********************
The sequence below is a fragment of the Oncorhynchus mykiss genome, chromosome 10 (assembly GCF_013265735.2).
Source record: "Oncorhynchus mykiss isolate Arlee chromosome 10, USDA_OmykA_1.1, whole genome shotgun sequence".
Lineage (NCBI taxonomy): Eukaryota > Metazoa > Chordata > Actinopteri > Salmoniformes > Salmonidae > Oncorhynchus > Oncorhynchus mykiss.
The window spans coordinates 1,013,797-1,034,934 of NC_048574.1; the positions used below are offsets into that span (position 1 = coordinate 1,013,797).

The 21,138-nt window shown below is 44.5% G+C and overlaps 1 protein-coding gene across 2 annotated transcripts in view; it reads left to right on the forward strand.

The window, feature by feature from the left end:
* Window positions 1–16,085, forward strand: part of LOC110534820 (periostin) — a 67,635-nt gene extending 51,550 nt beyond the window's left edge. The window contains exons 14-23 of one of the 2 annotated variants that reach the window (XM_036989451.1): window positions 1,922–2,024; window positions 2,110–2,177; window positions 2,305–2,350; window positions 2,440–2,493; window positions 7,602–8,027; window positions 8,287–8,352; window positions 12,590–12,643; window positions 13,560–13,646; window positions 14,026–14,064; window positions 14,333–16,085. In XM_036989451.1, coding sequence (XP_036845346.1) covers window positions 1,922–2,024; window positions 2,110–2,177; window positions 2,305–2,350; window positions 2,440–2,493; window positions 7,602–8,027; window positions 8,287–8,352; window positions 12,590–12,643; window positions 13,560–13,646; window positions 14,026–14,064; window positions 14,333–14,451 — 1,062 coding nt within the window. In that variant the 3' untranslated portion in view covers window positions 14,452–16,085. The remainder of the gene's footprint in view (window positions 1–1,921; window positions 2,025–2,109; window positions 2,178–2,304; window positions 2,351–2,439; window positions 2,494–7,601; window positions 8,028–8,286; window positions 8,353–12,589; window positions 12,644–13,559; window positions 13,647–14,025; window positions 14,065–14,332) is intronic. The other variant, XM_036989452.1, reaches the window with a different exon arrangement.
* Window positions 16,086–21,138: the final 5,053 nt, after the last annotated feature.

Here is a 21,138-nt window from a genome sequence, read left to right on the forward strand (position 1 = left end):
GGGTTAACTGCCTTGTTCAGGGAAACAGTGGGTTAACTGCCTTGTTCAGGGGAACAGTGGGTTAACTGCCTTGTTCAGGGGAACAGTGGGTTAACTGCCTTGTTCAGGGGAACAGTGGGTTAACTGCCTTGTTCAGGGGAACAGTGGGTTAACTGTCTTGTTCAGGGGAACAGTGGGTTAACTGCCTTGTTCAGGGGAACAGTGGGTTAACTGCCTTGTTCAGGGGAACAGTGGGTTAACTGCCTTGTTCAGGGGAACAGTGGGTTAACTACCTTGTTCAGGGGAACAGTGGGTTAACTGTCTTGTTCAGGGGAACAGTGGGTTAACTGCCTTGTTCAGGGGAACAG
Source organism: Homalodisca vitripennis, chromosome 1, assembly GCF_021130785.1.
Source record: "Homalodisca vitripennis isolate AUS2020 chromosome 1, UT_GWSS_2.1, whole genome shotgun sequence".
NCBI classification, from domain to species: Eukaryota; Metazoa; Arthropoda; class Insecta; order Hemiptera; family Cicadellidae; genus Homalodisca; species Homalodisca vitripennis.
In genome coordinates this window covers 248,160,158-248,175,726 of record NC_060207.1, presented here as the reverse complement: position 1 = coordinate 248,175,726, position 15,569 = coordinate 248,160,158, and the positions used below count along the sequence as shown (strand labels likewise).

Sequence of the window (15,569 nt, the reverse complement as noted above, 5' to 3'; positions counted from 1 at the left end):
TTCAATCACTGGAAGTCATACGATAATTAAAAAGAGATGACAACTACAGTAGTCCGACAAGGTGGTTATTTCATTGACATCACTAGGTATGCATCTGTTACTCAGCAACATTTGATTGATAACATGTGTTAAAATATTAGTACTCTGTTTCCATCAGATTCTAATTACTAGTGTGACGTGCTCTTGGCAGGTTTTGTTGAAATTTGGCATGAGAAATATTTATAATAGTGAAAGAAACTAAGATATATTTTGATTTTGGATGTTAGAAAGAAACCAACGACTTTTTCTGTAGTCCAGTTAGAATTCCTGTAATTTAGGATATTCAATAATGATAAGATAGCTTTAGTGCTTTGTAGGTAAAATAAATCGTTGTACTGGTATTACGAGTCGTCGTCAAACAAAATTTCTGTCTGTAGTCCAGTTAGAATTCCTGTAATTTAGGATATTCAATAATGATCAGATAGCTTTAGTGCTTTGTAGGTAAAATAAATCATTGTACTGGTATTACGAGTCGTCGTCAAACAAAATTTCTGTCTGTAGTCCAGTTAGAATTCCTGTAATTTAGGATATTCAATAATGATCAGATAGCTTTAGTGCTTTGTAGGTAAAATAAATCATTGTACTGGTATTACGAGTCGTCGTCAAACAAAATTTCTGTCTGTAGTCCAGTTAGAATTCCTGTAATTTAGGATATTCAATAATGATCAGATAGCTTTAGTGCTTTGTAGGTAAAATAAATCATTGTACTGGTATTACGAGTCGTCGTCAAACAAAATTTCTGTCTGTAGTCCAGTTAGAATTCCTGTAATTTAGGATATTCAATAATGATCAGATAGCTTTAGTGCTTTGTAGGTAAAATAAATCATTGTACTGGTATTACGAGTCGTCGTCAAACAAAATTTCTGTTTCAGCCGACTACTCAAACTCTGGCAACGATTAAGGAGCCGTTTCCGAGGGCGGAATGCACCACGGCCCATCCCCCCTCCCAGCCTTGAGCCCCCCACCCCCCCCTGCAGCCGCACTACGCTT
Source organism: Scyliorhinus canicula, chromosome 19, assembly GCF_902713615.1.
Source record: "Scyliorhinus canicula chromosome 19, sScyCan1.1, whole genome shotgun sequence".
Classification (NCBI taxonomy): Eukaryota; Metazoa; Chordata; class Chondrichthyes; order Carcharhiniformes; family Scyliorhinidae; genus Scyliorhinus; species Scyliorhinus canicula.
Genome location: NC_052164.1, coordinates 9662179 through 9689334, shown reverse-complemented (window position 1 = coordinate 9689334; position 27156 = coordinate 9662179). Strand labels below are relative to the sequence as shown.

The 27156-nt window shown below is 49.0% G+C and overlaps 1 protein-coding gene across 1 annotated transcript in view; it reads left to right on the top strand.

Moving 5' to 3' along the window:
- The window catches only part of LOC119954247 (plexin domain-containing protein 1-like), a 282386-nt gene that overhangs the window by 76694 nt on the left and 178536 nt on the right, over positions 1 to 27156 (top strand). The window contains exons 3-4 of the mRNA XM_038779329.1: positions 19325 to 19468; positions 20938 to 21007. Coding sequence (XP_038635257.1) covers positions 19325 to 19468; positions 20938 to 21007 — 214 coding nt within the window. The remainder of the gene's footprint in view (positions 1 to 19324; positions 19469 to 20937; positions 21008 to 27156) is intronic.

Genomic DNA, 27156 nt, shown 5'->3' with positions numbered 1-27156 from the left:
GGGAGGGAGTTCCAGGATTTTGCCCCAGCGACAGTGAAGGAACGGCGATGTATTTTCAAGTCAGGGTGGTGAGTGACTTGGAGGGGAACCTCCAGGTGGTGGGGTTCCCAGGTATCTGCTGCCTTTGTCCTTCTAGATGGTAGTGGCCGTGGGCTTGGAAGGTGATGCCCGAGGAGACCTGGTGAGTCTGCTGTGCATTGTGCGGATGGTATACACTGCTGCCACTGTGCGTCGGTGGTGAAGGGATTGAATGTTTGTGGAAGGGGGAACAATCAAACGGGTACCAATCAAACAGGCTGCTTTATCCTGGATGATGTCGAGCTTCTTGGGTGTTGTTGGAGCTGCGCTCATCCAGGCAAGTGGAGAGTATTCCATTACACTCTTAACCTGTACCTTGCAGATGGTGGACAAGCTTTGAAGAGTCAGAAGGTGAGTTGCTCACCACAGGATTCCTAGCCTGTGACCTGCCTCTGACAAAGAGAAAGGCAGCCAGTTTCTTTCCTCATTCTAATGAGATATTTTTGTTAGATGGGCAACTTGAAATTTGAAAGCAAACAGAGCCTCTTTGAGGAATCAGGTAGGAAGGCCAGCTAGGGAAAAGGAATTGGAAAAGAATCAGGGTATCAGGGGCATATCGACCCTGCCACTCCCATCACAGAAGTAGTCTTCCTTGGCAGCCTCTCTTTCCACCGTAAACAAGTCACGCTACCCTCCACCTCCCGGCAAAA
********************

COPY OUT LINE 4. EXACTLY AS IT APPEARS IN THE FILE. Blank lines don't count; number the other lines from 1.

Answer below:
The window spans coordinates 1,013,797-1,034,934 of NC_048574.1; the positions used below are offsets into that span (position 1 = coordinate 1,013,797).